The urinary tract is the group of organs in the body that handle urine. The urinary tract includes the kidneys (two bean-shaped organs which filter the blood to produce urine), ureters (two tubes that carry urine from the kidneys to the bladder), bladder (a balloon-shaped organ that stores urine) and urethra (the tube that carries urine from the bladder to the outside).
Bacteria do not normally live in the urinary tract, but they do live close to the urethra in women and men who are not circumcised. Urinary tract infections occur when these bacteria get into the urethra and travel up into the urinary tract.
Urinary tract infections are infections that affect either the bladder or the kidneys. Bladder infections are more common than kidney infections. Bladder infections happen when bacteria get into the urethra and travel up into the bladder. Kidney infections happen when the bacteria travel even higher, up into the kidneys. Both bladder and kidney infections are more common in women than men.
Bladder infections are one of the most common infections, causing symptoms of burning with urination, needing to urinate frequently and sometimes need to urinate suddenly or in a hurry. Kidney infections are less common than bladder infections, and they can cause similar symptoms, but they can also cause fever, back pain, and nausea or vomiting.
If you have a urinary tract infection, your doctor will probably be able to tell just by learning about your symptoms and doing a simple urine test. If your doctor thinks you might have a kidney infection or is unsure what you have, he might also do a more involved urine test to check for bacteria.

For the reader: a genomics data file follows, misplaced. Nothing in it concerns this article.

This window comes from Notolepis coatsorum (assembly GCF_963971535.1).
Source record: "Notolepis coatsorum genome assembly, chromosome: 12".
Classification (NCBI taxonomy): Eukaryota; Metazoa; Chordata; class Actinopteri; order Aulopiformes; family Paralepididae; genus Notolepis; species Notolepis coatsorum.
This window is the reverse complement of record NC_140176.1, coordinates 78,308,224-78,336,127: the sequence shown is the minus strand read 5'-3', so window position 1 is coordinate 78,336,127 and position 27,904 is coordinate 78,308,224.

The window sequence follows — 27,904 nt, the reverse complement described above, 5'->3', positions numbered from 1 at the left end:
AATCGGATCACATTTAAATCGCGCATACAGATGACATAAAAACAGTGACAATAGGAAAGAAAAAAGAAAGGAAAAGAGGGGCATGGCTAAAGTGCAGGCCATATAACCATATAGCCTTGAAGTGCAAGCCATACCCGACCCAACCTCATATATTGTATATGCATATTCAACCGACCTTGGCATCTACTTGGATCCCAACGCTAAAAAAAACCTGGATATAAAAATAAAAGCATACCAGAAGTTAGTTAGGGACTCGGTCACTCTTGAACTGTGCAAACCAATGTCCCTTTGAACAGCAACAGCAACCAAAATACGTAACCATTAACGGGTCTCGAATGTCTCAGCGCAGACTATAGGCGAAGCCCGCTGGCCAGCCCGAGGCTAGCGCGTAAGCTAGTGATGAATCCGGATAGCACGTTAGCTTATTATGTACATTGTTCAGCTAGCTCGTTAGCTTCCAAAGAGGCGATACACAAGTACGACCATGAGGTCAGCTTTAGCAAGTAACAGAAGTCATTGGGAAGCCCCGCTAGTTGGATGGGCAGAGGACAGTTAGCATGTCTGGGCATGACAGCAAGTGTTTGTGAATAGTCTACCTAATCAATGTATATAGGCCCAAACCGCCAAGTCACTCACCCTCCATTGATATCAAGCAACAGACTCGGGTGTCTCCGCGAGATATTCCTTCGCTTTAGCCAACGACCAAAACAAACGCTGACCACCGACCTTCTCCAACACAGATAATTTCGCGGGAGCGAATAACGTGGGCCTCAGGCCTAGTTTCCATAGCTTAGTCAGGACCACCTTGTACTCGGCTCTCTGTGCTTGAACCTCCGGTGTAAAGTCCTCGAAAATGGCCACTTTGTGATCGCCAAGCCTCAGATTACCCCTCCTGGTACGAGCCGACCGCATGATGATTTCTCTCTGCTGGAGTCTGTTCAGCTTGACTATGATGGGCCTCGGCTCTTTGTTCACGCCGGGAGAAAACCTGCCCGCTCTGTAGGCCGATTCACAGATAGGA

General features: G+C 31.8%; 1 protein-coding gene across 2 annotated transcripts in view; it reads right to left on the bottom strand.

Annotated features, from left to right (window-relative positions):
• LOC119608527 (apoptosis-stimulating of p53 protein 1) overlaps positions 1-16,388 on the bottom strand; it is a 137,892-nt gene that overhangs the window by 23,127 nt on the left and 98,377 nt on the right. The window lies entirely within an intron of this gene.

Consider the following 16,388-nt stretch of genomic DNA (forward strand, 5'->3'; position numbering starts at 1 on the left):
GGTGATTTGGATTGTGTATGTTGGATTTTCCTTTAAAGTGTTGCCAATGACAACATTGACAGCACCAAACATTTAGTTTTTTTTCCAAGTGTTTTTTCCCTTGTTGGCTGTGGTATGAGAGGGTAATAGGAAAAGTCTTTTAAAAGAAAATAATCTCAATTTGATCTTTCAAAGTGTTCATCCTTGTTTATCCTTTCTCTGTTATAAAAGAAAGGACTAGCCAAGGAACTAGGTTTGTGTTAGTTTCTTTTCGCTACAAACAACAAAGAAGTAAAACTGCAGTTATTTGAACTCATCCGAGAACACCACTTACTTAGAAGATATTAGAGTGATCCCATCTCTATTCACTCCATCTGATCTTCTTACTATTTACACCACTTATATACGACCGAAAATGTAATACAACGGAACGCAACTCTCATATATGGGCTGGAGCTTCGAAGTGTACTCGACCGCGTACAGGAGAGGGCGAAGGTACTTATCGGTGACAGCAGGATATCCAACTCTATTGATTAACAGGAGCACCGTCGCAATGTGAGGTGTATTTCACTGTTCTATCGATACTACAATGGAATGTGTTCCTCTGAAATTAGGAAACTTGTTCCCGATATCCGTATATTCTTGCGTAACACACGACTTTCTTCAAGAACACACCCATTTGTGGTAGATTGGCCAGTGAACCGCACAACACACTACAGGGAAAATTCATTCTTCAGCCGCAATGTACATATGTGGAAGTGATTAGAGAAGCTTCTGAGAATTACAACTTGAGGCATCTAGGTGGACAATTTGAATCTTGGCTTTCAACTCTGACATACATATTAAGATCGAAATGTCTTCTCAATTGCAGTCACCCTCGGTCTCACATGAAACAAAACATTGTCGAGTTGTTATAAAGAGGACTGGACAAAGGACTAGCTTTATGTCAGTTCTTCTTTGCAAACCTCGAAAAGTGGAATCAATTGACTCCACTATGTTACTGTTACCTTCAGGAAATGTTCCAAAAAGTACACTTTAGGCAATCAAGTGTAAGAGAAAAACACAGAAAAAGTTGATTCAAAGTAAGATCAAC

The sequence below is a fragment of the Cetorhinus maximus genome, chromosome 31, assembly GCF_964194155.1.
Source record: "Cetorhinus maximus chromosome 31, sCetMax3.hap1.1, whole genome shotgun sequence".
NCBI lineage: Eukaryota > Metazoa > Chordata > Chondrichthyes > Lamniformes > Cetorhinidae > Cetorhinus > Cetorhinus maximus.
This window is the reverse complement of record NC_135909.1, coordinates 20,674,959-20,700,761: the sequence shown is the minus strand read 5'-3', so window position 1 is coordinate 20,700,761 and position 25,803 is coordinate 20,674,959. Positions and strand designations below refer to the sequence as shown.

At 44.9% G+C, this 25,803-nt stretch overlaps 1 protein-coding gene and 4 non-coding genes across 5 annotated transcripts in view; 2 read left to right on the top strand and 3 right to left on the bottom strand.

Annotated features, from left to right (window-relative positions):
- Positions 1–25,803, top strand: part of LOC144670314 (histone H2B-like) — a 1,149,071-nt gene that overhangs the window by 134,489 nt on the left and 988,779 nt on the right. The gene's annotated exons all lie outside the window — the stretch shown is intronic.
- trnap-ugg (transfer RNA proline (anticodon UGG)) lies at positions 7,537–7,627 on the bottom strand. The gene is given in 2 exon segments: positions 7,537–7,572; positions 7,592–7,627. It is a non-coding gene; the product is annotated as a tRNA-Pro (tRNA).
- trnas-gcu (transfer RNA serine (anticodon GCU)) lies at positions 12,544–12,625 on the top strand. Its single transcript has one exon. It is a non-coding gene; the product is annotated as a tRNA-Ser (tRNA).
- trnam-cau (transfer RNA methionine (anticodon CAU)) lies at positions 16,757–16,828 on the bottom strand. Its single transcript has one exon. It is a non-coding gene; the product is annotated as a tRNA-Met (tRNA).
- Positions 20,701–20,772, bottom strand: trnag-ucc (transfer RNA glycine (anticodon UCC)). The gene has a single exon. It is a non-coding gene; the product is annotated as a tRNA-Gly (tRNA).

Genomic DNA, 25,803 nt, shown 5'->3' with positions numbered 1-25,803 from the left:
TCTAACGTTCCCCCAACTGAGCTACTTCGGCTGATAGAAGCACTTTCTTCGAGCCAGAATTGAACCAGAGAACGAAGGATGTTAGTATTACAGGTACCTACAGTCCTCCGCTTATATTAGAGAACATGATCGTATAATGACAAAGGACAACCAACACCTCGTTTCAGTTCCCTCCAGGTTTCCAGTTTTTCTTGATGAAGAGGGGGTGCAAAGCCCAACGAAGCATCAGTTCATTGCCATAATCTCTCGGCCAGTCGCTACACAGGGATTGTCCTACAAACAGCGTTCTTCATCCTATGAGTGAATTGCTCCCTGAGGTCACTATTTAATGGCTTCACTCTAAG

Most urinary tract infections are treated with antibiotic pills. These pills work by killing the germs that cause the infection.
If you have a bladder infection, you will probably need to take antibiotics for 3 to 7 days. If you have a kidney infection, you will probably need to take antibiotics for longer—maybe for up to 2 weeks. If you have a kidney infection, it’s also possible you will need to be treated in the hospital.
Your symptoms should begin to improve within a day of starting antibiotics. But you should finish all the antibiotic pills you get. Otherwise your infection might come back.
If you are really dealing with repeated infections, there are things you can do to keep from getting more infections. The following advice may be useful in helping you keep your bladder and urethra free from bacteria:
1. Drink plenty of water to avoid dehydration and help clear bacteria from the urinary tract.
2. Go to the toilet as soon as you feel the need to urinate, rather than holding it in.
3. Wipe from front to back after going to the toilet.
4. Practice good hygiene by washing your genitals every day, and before having sex.
5. Empty your bladder after having sex.
6. Find a new method of birth control, if you use spermicides (sperm-killing creams).
The studies suggesting that cranberry products prevent bladder infections are not very good. But if you want to try cranberry products for this purpose, there is probably not much harm in doing so.